• Harder sucking, flattening the nipple, and sucking fast without many swallows are other signs that baby should graduate to a faster flow.
  • And if they’re kicking, squirming or fussing, or they fall asleep during a feed, they might be getting impatient with the slower-flow nipple and should move up.

When baby might need a slower flow

You might also need to move baby down to a slower flow.

Baby might need the flow slowed down if:

  • They gulp a lot
  • They swallow hard
  • Their stomach gets upset after feeding
  • They gag or spit up often
  • They cough during feeds
  • They turn away from the bottle or refuse to eat
  • They choke
  • They show reflux-like symptoms
  • They seem gassy, squirmy, or uncomfortable after feeds

Keep in mind, though: Sometimes, these symptoms are caused by something other than a rapid flow of milk or formula. Baby might be sensitive to an ingredient in formula, or to something you ate if you’re feeding pumped breastmilk. They might also have gas buildup.

What else to consider with bottle nipples?

Size isn’t the only thing that matters when it comes to bottle nipples. Be sure to consider these tips as well:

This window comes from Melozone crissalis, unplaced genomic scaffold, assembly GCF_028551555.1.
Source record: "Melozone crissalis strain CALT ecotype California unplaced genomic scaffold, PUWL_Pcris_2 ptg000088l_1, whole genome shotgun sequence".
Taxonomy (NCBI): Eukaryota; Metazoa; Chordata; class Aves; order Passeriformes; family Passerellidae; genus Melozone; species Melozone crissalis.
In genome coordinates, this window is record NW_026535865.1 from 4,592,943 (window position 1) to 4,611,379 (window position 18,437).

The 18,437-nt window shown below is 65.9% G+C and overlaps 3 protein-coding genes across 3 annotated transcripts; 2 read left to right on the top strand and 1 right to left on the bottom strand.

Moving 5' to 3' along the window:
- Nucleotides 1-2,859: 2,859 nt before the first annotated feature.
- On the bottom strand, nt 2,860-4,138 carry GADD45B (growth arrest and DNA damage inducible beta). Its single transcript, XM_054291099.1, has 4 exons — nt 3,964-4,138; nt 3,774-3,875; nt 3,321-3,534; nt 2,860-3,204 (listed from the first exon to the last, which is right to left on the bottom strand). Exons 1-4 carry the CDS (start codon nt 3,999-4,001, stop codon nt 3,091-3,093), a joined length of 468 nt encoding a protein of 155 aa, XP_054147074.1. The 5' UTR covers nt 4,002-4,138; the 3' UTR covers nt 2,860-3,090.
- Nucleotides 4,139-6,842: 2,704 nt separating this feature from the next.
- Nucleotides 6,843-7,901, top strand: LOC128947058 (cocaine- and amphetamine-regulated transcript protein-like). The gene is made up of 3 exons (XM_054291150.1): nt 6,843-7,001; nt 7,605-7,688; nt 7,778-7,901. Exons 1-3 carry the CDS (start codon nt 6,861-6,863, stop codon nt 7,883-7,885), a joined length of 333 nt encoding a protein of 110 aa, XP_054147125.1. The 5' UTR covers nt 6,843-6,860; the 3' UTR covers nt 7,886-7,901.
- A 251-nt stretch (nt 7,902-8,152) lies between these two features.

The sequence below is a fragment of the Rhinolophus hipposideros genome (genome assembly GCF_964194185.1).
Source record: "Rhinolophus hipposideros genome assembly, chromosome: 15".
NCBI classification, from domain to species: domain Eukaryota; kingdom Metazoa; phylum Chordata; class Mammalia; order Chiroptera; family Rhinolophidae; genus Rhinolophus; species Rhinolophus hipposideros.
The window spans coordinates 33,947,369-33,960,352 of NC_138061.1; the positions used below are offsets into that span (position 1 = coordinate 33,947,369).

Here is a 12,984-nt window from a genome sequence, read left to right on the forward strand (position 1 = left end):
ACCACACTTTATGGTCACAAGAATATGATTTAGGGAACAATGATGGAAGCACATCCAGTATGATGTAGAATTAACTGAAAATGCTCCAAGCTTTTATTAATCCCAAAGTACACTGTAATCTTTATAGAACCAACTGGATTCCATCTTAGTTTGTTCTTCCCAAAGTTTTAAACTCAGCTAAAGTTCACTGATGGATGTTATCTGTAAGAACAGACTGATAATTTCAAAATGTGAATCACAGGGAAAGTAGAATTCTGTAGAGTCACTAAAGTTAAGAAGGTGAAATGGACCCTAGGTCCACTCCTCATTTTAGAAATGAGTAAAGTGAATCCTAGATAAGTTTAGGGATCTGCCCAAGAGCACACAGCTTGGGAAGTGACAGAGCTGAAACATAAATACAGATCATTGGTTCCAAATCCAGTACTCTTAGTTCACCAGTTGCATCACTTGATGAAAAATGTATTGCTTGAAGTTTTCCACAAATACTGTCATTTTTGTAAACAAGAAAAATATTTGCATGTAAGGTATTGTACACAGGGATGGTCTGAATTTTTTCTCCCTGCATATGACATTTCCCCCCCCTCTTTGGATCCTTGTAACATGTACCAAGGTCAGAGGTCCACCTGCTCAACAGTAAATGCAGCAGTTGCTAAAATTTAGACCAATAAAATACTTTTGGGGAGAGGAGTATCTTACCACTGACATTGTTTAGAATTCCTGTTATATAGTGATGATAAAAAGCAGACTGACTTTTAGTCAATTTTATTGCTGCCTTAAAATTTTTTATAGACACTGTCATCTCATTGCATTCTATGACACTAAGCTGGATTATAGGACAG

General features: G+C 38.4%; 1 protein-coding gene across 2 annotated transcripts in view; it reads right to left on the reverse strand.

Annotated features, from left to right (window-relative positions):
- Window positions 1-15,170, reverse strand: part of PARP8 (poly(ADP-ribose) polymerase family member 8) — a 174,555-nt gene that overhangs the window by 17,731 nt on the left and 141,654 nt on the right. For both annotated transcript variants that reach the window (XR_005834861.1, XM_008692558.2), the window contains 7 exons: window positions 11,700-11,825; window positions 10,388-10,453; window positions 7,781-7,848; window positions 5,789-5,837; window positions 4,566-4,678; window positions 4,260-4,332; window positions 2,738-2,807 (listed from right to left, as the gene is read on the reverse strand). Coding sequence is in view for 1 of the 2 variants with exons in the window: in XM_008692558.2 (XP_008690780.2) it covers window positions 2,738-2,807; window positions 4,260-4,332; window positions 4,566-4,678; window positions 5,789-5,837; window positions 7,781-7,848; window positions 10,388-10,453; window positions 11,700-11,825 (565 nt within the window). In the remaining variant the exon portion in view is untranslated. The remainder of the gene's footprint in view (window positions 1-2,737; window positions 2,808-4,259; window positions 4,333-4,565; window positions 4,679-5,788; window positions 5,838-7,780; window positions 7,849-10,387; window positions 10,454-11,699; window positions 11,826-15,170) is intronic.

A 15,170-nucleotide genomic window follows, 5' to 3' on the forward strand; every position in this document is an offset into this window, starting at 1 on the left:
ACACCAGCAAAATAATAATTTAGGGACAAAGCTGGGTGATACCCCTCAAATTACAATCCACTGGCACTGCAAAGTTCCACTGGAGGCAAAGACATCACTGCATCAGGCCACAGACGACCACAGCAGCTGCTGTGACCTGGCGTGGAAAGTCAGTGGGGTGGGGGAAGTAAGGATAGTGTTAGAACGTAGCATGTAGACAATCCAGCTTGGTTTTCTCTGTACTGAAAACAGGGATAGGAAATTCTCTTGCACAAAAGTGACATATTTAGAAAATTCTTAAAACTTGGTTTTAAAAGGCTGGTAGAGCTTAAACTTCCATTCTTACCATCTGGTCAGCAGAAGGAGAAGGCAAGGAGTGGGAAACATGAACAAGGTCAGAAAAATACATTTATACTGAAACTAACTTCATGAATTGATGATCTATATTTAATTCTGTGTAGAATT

• Make sure that your bottle nipple has an anti-colic valve, to keep baby from swallowing too much air.
  • If baby is both breastfeeding and bottle-feeding, choose a bottle nipple that mimics the size and shape of your nipple.
  • Nipples should be replaced if they’re worn or weak, as baby could choke on them. If the nipple thins out, changes color, cracks, breaks, swells or gets sticky, it’s time to get a new nipple.

Introduce Allergens Safely and Easily with Ready. Set. Food!

All health-related content on this website is for informational purposes only and does not create a doctor-patient relationship. Always seek the advice of your own pediatrician in connection with any questions regarding your baby’s health.

These statements have not been evaluated by the Food and Drug Administration. Products are not intended to diagnose, treat, cure or prevent any disease.  If your infant has severe eczema, check with your infant’s healthcare provider before feeding foods containing ground peanuts.